When using The Economist Educational Foundation’s programmes, it is important to:
- follow your school’s safeguarding policy and procedures
- read and follow The Economist Educational Foundation’s safeguarding and child protection policies, procedures and guidance
- listen to, and respect, young people at all times
- show that you value and take their contributions seriously, and that you have high expectations of them
- recognise that special caution is required when you are discussing sensitive issues with young people
- obtain written permission from parents for young people to participate in any online activity, workshops or in-person events
Guidance for conversations with young people about important or sensitive issues
We recognise that special caution is required when discussing sensitive issues with young people or encouraging them to join conversations about these issues. We support teachers to mitigate these risks by providing the guidance below.
RISK: Young people feel upset by responses to views that they share
We recommend making it very clear to young people that they don’t have to share any information or views that they’re not comfortable sharing, either in person or online.
Explain to young people that when they share views publicly, either in person or online, they must be prepared for the possibility that others might respond negatively. Balance this conversation about risks with the benefits and importance of having your say, for a positive and encouraging conversation. Young people should be supported to understand that it’s healthy to hear different points of view, as this can help them to better understand the issues, other people and themselves.
We encourage you to talk to young people about how to choose what they share, both in the classroom and online, and how to think about any negative responses they might receive.
Nurture an environment where young people know they are expected to respect others’ feelings and try to understand different opinions and beliefs.
RISK: Young people with a minority perspective might feel self-conscious under pressure to defend their point of view
As far as possible we recommend showing “solidarity” with any potentially marginalised young people, ensuring it’s not left to them to stand up for themselves or their views. Make sure that all reasonable points of view get a fair airing. That might involve emphasising some more than others, depending on the majority perspective in your group. You could consider asking, “Whose voice is missing in our group today and what might they say?”
RISK: Young people might hear inaccurate information
Ensure that any incorrect information is challenged. We provide accurate news content on important topics and teaching resources that include answers for closed questions. We encourage teachers to use these resources and value a culture of asking questions and finding out answers together with young people.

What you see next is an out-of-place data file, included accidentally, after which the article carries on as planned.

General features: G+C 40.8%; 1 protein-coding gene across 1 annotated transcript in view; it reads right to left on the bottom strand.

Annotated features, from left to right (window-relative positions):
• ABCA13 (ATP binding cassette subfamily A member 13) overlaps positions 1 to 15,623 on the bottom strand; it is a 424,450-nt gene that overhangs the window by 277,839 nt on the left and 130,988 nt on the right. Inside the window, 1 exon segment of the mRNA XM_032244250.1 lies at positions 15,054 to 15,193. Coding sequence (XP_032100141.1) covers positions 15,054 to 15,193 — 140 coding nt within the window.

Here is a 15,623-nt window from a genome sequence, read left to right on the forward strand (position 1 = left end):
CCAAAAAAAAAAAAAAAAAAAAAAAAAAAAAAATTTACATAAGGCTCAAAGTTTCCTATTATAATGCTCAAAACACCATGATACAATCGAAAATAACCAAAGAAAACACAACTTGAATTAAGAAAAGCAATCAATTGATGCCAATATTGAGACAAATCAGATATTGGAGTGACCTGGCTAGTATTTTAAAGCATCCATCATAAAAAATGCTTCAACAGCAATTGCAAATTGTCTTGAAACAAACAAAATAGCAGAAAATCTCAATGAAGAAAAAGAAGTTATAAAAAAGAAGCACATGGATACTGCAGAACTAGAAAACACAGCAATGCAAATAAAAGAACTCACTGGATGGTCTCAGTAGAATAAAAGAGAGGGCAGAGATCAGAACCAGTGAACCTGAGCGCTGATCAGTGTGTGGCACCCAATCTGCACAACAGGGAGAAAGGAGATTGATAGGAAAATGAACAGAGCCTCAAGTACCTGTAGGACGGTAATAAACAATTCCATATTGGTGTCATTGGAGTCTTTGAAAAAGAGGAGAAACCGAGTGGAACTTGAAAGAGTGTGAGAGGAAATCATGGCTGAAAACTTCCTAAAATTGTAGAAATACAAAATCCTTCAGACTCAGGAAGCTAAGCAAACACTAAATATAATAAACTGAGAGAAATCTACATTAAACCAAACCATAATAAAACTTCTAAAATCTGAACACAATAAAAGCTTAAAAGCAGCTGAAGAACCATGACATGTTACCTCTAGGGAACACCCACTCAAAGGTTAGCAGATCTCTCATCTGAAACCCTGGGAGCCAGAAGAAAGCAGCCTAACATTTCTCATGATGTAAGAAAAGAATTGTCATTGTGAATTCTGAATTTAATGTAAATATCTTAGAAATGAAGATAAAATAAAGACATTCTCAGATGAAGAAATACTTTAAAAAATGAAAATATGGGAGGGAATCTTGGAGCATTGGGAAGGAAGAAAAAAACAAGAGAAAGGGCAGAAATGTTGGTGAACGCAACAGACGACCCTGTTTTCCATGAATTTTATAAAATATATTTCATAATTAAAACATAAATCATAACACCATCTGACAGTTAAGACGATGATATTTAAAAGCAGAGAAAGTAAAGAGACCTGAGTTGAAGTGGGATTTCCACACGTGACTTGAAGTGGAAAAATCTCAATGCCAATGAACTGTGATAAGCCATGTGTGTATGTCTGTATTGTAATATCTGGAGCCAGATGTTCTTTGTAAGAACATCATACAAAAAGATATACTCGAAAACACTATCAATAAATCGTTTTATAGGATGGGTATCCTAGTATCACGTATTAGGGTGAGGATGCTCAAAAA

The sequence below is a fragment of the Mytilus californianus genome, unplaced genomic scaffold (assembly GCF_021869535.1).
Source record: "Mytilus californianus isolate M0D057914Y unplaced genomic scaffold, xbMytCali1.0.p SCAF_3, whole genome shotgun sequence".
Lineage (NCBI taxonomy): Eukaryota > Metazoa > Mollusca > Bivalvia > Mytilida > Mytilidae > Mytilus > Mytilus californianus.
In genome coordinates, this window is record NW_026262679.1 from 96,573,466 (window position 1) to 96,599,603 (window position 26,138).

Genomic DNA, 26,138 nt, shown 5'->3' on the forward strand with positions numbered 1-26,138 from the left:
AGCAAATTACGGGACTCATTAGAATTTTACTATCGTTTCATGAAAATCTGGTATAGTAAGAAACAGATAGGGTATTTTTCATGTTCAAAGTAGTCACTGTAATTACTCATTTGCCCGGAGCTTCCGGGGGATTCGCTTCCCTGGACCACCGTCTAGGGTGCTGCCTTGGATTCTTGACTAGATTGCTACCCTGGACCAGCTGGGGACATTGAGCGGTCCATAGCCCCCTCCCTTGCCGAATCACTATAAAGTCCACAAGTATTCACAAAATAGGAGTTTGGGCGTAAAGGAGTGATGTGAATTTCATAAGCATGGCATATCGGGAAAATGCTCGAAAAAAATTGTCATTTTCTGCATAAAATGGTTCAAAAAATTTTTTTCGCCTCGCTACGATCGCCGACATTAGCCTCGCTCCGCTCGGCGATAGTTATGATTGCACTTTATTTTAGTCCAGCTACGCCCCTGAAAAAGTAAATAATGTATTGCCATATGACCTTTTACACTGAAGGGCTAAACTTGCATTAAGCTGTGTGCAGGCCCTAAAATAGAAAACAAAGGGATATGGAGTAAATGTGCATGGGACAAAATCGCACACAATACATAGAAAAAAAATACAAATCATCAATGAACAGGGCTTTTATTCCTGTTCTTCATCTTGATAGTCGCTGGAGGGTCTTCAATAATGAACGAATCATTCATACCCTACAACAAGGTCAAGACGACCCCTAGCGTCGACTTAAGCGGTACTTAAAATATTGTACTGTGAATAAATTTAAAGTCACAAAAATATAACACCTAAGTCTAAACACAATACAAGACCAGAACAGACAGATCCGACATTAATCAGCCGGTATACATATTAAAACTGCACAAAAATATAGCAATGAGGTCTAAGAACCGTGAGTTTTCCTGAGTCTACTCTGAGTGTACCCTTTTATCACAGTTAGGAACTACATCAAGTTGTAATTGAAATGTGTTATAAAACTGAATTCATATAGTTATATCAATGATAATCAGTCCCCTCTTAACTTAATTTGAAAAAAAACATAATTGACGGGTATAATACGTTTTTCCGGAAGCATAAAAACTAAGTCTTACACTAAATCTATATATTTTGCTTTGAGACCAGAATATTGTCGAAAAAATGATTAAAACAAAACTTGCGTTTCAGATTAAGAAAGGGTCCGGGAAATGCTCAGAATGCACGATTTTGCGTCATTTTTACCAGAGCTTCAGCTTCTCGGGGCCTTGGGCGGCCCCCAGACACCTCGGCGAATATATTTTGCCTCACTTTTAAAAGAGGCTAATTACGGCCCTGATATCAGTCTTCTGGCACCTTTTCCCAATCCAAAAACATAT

RISK: Different views within families
When young people discuss the news they may explore opinions and beliefs that are different to those within their family. We recognise that this might concern some families or cause disagreements.
To mitigate this, we recommend explaining to parents that you are helping their child to learn about different ideas and develop the skills to make up their own minds, but you are not leading them towards any particular view. Talk to them about the value of the knowledge and skills that their child is developing through these conversations. You might wish to share the news content with parents in advance so they can see what their child will learn about.
RISK: Young people are upset by frightening news, or news that challenges their beliefs
We recognise that the news can be a source of anxiety for young people, but believe that it is less scary when they have a chance to air their concerns, have their questions answered and build an accurate picture of what’s going on.
We understand that some people feel uncomfortable talking to young people about potentially sensitive issues such as sexuality, immigration or human rights abuses. However, we encourage you to create an environment that enables young people to discuss these things in the classroom rather than the playground. This way, we can facilitate conversations that are safer, by ensuring that young people’s assumptions, stereotypes and fears are corrected.
We should encourage young people to talk to someone they trust if they get upset and think in advance about who that would be.
Building young people’s resilience to radicalisation
We recognise that some young people are at risk of radicalisation. We aim to give young people the skills to challenge different points of view and a safe space to discuss and debate social, political and economic issues. We help them to understand how they can influence and participate in decision- making. We do not promote any particular viewpoint on the issues discussed and we do not censor or discourage any particular arguments.
This advice should be considered alongside our safeguarding policy and what to do if you are concerned about a child.